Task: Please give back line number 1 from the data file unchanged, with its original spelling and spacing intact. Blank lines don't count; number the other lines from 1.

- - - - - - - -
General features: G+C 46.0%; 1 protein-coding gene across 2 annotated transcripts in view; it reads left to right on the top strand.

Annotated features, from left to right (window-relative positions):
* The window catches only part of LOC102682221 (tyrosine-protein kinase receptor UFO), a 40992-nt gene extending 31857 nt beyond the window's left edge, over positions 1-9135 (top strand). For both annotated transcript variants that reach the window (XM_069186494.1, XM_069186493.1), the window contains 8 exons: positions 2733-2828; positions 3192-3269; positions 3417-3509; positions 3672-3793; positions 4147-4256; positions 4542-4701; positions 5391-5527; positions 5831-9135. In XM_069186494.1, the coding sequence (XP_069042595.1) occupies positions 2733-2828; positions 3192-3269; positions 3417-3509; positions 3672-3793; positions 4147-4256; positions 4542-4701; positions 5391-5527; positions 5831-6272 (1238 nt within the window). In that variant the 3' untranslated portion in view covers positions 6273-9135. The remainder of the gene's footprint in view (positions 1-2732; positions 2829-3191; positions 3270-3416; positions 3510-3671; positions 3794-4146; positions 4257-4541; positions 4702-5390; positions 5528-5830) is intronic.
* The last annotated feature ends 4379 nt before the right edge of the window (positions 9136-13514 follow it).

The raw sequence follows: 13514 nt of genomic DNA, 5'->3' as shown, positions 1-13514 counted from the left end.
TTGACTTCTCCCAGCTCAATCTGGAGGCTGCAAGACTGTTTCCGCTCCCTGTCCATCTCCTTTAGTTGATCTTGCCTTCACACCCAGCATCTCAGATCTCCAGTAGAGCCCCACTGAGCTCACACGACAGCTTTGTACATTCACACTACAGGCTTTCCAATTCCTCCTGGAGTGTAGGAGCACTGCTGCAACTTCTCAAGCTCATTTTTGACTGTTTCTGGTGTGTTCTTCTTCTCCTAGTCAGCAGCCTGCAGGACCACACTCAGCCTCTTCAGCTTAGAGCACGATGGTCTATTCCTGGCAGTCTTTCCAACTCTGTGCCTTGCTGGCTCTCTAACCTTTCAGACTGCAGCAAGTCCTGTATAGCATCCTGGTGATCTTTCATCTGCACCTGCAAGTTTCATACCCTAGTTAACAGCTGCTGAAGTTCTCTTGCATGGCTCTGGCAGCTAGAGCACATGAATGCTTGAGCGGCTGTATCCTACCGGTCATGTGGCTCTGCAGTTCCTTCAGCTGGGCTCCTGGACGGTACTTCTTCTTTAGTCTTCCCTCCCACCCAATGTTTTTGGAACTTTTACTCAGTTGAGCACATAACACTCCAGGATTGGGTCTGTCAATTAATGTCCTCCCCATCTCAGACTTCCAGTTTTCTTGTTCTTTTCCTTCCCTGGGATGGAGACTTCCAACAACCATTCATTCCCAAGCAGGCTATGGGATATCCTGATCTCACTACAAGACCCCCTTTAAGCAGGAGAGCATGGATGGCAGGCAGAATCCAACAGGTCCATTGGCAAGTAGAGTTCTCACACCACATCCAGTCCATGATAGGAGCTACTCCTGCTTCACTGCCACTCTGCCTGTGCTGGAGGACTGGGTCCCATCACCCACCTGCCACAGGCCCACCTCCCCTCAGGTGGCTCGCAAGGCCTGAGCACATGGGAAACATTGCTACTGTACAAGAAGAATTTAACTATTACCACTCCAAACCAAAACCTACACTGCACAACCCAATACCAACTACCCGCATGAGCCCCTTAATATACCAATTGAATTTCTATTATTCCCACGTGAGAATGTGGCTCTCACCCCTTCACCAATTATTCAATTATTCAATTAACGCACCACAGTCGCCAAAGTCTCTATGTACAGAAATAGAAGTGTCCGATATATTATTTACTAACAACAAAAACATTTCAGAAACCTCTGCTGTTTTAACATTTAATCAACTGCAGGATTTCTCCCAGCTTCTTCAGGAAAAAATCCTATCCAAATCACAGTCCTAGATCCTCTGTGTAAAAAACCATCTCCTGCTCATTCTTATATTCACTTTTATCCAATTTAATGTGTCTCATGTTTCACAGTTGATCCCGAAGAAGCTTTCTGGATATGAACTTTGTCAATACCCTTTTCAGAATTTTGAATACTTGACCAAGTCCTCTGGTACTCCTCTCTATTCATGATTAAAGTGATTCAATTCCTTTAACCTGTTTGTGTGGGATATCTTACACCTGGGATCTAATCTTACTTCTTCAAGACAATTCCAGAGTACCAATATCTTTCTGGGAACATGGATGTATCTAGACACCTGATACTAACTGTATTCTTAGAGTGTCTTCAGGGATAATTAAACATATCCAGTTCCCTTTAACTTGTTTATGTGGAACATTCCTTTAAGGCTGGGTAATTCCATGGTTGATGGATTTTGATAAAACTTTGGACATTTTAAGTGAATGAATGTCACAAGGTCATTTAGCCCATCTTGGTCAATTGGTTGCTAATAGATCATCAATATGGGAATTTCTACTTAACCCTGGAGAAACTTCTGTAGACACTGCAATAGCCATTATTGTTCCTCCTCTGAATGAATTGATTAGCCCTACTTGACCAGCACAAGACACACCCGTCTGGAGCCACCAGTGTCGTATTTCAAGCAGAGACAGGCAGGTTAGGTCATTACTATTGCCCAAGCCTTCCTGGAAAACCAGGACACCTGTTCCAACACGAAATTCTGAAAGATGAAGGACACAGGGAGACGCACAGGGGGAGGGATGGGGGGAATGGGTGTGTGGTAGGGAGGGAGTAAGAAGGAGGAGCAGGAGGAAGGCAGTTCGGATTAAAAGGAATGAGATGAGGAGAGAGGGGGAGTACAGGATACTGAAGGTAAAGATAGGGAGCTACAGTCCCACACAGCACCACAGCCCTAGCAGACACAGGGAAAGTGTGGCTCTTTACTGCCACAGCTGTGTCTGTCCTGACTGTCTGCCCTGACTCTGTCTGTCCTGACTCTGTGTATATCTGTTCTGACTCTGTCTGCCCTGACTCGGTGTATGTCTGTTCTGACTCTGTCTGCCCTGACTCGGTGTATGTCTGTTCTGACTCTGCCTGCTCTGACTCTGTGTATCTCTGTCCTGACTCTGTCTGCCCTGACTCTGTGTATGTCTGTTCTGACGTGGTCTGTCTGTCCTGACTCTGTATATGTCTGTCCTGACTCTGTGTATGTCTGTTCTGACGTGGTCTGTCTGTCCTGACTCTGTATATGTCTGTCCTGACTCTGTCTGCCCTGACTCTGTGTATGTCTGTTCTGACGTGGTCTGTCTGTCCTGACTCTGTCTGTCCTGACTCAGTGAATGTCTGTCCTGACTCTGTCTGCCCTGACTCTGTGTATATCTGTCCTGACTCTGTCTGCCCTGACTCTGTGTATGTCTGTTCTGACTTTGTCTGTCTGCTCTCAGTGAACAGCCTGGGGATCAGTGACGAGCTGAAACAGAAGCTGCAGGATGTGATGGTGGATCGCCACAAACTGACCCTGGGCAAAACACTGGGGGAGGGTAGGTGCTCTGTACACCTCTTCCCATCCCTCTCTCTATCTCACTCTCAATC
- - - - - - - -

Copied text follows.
General features: G+C 46.0%; 1 protein-coding gene across 2 annotated transcripts in view; it reads left to right on the top strand.